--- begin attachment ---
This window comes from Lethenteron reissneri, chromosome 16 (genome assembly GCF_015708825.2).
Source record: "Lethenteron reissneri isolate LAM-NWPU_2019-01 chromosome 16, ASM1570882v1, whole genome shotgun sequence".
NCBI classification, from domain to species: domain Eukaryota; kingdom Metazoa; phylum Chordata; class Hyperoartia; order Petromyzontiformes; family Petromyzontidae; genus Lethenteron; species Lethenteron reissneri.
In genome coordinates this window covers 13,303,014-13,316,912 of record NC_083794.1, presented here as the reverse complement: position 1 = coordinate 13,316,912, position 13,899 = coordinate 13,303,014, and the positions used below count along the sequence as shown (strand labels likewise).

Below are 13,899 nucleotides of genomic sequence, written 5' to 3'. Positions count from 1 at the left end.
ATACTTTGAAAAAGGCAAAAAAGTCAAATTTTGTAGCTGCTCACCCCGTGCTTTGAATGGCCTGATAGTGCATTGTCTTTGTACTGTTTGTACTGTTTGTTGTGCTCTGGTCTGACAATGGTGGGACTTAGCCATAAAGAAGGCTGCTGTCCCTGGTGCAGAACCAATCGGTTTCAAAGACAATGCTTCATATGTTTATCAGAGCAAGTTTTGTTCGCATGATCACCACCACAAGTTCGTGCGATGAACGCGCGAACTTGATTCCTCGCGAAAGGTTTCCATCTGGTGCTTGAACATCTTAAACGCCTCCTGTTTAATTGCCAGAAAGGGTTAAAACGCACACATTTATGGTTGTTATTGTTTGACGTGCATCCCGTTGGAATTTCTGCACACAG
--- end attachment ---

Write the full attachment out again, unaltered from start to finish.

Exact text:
This window comes from Lethenteron reissneri, chromosome 16 (genome assembly GCF_015708825.2).
Source record: "Lethenteron reissneri isolate LAM-NWPU_2019-01 chromosome 16, ASM1570882v1, whole genome shotgun sequence".
NCBI classification, from domain to species: domain Eukaryota; kingdom Metazoa; phylum Chordata; class Hyperoartia; order Petromyzontiformes; family Petromyzontidae; genus Lethenteron; species Lethenteron reissneri.
In genome coordinates this window covers 13,303,014-13,316,912 of record NC_083794.1, presented here as the reverse complement: position 1 = coordinate 13,316,912, position 13,899 = coordinate 13,303,014, and the positions used below count along the sequence as shown (strand labels likewise).

Below are 13,899 nucleotides of genomic sequence, written 5' to 3'. Positions count from 1 at the left end.
ATACTTTGAAAAAGGCAAAAAAGTCAAATTTTGTAGCTGCTCACCCCGTGCTTTGAATGGCCTGATAGTGCATTGTCTTTGTACTGTTTGTACTGTTTGTTGTGCTCTGGTCTGACAATGGTGGGACTTAGCCATAAAGAAGGCTGCTGTCCCTGGTGCAGAACCAATCGGTTTCAAAGACAATGCTTCATATGTTTATCAGAGCAAGTTTTGTTCGCATGATCACCACCACAAGTTCGTGCGATGAACGCGCGAACTTGATTCCTCGCGAAAGGTTTCCATCTGGTGCTTGAACATCTTAAACGCCTCCTGTTTAATTGCCAGAAAGGGTTAAAACGCACACATTTATGGTTGTTATTGTTTGACGTGCATCCCGTTGGAATTTCTGCACACAG